Promoting Inclusive Markets and Financial Systems
The MasterCard Foundation works with visionary organizations to provide greater access to education, skills training and financial services for people living in poverty, primarily in Sub-Saharan Africa. As one of the largest, independent foundations, its work is guided by its mission to advance learning and promote financial inclusion in order to alleviate poverty. Based in Toronto, Canada, its independence was established by MasterCard when the Foundation was created in 2006. For more information, please visit www.mastercardfdn.org or follow us on Twitter @MCFoundation.
This paper summarizes findings of research conducted to understand limitations to savings mobilization in Ethiopia. The paper claims that although financial outreach has deepened in the country since 1996, a number of gaps remain. It further suggests the appropriateness of financial products and services, staff attitude and behavior of providers need to be tailored to meet target market requirements in order to increase outreach. Key findings concerning Ethiopian MFIs include:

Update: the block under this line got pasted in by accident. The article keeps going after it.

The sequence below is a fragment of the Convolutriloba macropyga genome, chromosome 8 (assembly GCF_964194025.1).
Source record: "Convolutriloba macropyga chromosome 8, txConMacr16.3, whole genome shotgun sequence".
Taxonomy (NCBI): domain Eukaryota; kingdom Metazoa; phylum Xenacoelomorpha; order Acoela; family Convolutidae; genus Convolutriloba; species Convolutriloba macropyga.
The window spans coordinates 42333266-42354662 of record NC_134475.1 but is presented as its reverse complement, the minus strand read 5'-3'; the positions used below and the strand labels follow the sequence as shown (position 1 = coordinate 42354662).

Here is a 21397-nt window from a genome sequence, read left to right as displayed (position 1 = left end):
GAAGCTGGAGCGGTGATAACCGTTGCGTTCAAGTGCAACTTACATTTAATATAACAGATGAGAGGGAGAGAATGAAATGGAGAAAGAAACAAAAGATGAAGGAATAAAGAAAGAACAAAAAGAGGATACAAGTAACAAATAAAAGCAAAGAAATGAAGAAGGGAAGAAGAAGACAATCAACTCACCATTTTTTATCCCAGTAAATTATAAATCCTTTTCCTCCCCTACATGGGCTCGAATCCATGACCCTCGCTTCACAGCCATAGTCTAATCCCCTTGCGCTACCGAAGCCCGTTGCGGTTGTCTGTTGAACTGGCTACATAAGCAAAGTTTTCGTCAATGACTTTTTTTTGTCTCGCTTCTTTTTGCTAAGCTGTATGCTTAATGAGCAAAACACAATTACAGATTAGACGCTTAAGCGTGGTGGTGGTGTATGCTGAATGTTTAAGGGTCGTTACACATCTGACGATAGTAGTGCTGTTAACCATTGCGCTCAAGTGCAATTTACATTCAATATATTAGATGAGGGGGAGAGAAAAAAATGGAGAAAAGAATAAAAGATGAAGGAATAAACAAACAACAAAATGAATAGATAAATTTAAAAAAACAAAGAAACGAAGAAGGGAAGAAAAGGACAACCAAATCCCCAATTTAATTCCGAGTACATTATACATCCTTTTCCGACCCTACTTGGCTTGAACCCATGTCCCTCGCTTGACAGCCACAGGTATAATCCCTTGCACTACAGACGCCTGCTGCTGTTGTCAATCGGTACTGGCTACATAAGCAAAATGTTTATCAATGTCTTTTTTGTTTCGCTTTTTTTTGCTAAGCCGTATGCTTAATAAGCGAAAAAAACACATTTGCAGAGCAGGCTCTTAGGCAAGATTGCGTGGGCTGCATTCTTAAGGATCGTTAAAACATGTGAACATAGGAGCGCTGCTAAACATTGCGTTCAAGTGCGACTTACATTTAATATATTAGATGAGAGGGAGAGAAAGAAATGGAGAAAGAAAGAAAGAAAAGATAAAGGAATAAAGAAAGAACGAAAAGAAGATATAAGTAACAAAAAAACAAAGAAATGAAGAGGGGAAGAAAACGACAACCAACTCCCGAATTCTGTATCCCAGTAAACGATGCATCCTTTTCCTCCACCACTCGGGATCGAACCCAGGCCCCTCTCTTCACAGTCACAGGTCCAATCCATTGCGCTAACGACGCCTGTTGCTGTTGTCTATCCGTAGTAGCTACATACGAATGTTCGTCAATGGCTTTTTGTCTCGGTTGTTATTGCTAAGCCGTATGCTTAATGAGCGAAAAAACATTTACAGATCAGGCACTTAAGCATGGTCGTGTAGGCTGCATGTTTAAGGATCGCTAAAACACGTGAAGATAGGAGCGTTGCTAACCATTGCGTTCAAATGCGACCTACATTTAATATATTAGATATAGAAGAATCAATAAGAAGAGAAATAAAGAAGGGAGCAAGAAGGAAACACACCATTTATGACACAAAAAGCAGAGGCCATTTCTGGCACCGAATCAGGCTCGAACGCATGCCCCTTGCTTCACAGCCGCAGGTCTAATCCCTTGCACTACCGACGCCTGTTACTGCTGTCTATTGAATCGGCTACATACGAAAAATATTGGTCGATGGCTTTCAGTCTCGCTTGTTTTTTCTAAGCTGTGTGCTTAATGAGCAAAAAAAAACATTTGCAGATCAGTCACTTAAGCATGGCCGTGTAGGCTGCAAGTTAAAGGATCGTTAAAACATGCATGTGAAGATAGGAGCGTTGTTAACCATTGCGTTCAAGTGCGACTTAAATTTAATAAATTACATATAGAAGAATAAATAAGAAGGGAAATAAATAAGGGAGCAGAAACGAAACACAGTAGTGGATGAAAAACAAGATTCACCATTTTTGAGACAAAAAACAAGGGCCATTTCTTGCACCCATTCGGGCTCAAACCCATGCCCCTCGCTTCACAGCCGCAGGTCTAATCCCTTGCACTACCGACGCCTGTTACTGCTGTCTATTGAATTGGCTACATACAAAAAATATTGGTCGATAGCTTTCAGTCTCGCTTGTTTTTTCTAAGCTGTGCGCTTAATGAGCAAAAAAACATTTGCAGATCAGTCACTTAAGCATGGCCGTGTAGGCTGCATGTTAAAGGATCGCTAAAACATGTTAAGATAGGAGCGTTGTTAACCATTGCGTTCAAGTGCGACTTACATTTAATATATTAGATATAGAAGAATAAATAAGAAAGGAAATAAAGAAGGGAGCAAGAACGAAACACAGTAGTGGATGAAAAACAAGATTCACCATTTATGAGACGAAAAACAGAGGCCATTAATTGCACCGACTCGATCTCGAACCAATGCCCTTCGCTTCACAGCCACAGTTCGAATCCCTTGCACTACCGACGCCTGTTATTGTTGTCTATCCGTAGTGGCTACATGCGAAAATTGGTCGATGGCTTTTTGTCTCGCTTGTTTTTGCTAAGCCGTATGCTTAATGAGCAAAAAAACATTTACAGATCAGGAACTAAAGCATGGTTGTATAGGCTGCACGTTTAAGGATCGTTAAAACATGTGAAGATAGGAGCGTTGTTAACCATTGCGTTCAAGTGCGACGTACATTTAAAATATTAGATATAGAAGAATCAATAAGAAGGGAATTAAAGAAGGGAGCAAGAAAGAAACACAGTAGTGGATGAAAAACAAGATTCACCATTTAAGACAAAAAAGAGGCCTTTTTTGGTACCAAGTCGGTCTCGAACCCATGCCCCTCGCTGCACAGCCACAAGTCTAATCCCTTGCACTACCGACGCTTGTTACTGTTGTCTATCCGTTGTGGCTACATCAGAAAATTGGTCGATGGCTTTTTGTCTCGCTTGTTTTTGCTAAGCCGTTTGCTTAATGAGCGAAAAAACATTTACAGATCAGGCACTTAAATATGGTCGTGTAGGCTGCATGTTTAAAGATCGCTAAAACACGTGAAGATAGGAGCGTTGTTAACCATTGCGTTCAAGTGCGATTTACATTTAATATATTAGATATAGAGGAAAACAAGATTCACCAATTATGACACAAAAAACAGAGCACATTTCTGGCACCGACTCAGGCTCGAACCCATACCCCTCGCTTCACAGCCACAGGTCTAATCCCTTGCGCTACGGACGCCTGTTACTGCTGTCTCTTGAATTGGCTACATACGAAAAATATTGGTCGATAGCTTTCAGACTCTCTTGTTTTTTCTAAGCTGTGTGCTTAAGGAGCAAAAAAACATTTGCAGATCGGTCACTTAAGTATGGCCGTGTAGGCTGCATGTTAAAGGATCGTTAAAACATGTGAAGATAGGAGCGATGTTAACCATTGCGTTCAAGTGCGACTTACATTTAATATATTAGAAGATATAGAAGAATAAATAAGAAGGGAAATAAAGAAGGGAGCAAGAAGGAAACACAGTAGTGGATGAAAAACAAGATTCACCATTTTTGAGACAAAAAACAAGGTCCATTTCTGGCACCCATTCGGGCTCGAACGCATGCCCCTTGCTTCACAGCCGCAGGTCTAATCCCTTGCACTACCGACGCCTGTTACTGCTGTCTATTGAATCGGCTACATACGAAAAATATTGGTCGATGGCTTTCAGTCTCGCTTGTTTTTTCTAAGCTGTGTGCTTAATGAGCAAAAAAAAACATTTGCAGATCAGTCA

- Product development is not supported by detailed market research;
- Voluntary saving is effectively promoted only to borrowers and not to net savers;
- Telling a potential client once about the benefits of saving with an MFI is not enough;
- Institutions should demonstrate their competitive advantage in relation to other informal and formal savings mechanisms;
- Most MFIs have no real strategy for linking with informal financial mechanisms like Iddir, SHGs, etc.;
- Managers must help their employees understand why savings mobilization is as important to their job and to their institution as credit;
- Saving targets are often set in the traditional top-down fashion, sometimes not endorsed by branch and front line staff.